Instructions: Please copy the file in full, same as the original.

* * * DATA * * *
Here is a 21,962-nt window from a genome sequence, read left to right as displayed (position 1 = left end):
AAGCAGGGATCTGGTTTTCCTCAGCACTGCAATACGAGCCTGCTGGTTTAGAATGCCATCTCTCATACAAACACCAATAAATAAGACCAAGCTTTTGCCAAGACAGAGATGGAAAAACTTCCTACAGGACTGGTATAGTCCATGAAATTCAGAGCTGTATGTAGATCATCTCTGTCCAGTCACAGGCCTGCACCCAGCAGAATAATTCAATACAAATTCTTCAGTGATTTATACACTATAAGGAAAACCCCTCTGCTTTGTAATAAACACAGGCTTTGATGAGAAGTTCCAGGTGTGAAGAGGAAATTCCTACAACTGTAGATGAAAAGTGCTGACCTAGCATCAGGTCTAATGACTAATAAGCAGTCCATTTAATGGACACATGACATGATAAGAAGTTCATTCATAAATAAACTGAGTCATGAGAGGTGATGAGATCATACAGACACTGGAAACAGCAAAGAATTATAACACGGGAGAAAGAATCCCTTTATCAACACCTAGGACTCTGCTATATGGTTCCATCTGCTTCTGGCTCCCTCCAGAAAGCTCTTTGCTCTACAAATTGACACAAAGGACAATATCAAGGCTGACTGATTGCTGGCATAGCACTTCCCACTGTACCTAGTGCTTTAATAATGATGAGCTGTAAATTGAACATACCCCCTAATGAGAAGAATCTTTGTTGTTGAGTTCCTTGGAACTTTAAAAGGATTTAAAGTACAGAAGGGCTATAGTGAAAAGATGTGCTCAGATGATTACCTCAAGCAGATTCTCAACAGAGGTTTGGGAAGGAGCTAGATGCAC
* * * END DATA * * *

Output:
Here is a 21,962-nt window from a genome sequence, read left to right as displayed (position 1 = left end):
AAGCAGGGATCTGGTTTTCCTCAGCACTGCAATACGAGCCTGCTGGTTTAGAATGCCATCTCTCATACAAACACCAATAAATAAGACCAAGCTTTTGCCAAGACAGAGATGGAAAAACTTCCTACAGGACTGGTATAGTCCATGAAATTCAGAGCTGTATGTAGATCATCTCTGTCCAGTCACAGGCCTGCACCCAGCAGAATAATTCAATACAAATTCTTCAGTGATTTATACACTATAAGGAAAACCCCTCTGCTTTGTAATAAACACAGGCTTTGATGAGAAGTTCCAGGTGTGAAGAGGAAATTCCTACAACTGTAGATGAAAAGTGCTGACCTAGCATCAGGTCTAATGACTAATAAGCAGTCCATTTAATGGACACATGACATGATAAGAAGTTCATTCATAAATAAACTGAGTCATGAGAGGTGATGAGATCATACAGACACTGGAAACAGCAAAGAATTATAACACGGGAGAAAGAATCCCTTTATCAACACCTAGGACTCTGCTATATGGTTCCATCTGCTTCTGGCTCCCTCCAGAAAGCTCTTTGCTCTACAAATTGACACAAAGGACAATATCAAGGCTGACTGATTGCTGGCATAGCACTTCCCACTGTACCTAGTGCTTTAATAATGATGAGCTGTAAATTGAACATACCCCCTAATGAGAAGAATCTTTGTTGTTGAGTTCCTTGGAACTTTAAAAGGATTTAAAGTACAGAAGGGCTATAGTGAAAAGATGTGCTCAGATGATTACCTCAAGCAGATTCTCAACAGAGGTTTGGGAAGGAGCTAGATGCAC